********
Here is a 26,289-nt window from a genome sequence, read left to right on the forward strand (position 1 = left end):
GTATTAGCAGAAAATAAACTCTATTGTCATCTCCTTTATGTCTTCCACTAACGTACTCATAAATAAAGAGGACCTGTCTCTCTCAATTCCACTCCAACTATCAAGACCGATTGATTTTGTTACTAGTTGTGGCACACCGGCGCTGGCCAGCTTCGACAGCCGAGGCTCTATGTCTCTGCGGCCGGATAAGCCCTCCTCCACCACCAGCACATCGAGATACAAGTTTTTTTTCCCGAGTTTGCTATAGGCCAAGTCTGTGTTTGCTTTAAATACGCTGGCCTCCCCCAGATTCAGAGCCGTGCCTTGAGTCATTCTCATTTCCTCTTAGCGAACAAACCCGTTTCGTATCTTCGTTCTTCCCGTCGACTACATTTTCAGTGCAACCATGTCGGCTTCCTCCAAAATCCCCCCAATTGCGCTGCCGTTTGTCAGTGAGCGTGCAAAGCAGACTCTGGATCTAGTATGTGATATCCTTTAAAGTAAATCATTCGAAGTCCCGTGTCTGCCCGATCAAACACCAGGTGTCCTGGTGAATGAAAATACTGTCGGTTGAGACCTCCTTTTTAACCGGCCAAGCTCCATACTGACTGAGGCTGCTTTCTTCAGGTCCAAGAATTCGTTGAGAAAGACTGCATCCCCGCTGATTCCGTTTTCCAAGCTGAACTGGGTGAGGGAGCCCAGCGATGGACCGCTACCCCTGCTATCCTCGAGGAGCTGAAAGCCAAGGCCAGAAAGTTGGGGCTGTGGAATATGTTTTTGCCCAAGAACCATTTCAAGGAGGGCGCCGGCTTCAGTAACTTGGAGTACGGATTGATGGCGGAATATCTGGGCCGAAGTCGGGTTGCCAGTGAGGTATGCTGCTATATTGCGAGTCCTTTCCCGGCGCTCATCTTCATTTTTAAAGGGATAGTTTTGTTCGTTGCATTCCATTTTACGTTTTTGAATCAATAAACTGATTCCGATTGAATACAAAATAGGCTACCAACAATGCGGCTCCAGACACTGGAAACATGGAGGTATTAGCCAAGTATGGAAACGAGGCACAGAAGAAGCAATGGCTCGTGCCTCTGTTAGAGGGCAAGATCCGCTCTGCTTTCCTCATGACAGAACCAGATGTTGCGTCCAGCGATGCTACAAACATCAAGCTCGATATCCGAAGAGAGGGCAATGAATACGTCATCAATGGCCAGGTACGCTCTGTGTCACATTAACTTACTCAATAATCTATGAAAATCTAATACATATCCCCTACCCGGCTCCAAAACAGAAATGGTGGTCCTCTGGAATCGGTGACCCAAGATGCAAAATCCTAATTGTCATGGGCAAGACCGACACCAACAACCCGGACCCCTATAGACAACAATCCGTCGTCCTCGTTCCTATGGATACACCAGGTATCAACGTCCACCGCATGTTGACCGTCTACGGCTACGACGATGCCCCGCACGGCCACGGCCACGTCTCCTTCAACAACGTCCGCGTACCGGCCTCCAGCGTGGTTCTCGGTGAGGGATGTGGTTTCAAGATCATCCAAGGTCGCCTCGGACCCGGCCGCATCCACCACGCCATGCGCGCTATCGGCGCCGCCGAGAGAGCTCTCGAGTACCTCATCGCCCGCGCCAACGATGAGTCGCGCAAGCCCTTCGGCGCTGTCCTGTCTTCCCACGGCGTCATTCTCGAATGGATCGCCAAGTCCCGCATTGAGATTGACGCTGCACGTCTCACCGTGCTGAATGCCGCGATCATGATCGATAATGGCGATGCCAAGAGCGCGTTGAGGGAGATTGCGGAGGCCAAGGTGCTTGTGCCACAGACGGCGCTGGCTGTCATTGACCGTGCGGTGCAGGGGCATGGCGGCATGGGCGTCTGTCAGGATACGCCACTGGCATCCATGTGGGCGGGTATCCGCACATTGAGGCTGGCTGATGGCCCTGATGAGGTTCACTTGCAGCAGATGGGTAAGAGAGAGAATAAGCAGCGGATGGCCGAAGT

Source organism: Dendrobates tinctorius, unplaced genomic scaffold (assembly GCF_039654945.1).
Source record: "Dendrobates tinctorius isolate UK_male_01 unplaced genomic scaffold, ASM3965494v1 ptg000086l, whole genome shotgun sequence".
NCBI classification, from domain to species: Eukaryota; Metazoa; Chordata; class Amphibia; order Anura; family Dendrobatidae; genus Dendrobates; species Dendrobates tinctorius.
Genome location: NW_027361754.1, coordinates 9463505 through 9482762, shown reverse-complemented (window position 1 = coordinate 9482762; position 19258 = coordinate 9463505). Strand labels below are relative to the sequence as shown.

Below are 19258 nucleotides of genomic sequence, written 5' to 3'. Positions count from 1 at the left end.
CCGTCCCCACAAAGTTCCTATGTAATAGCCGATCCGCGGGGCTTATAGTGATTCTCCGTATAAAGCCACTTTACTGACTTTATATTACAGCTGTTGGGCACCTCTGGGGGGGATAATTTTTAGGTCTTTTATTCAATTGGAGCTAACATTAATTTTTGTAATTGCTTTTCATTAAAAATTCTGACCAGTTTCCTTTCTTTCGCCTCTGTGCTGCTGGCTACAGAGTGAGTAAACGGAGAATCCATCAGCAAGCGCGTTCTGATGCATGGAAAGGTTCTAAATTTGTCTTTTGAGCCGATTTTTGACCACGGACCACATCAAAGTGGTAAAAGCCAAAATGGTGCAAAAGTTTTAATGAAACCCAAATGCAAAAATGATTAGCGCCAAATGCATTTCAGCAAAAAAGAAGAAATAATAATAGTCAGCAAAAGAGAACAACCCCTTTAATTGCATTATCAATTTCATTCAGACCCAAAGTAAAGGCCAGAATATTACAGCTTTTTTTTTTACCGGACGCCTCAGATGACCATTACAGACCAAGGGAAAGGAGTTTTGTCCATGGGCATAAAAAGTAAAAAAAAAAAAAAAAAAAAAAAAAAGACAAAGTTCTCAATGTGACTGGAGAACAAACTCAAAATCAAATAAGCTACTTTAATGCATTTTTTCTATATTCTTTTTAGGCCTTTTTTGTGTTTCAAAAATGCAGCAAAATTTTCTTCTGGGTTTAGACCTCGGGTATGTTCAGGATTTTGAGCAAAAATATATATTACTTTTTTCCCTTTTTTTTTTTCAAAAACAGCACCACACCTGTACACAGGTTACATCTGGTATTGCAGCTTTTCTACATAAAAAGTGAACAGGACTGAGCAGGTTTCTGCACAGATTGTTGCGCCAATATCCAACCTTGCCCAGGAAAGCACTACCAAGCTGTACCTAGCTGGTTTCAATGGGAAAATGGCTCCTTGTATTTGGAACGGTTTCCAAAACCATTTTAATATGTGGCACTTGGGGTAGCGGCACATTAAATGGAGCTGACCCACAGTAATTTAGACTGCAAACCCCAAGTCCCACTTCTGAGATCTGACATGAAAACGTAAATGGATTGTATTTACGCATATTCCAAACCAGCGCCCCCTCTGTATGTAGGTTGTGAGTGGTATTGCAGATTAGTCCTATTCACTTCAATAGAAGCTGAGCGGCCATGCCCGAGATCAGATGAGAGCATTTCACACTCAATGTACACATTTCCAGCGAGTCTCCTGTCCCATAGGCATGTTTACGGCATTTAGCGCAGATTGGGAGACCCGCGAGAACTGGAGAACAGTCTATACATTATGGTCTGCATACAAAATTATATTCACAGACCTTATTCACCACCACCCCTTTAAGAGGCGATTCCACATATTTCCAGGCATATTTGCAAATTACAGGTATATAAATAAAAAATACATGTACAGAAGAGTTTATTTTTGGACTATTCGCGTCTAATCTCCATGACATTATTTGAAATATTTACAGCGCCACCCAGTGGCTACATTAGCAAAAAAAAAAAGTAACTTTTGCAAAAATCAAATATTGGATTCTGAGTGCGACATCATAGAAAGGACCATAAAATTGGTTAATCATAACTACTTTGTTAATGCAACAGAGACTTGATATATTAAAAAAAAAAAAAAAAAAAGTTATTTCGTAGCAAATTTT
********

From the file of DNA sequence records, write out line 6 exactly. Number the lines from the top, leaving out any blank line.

Genome location: NW_027361754.1, coordinates 9463505 through 9482762, shown reverse-complemented (window position 1 = coordinate 9482762; position 19258 = coordinate 9463505). Strand labels below are relative to the sequence as shown.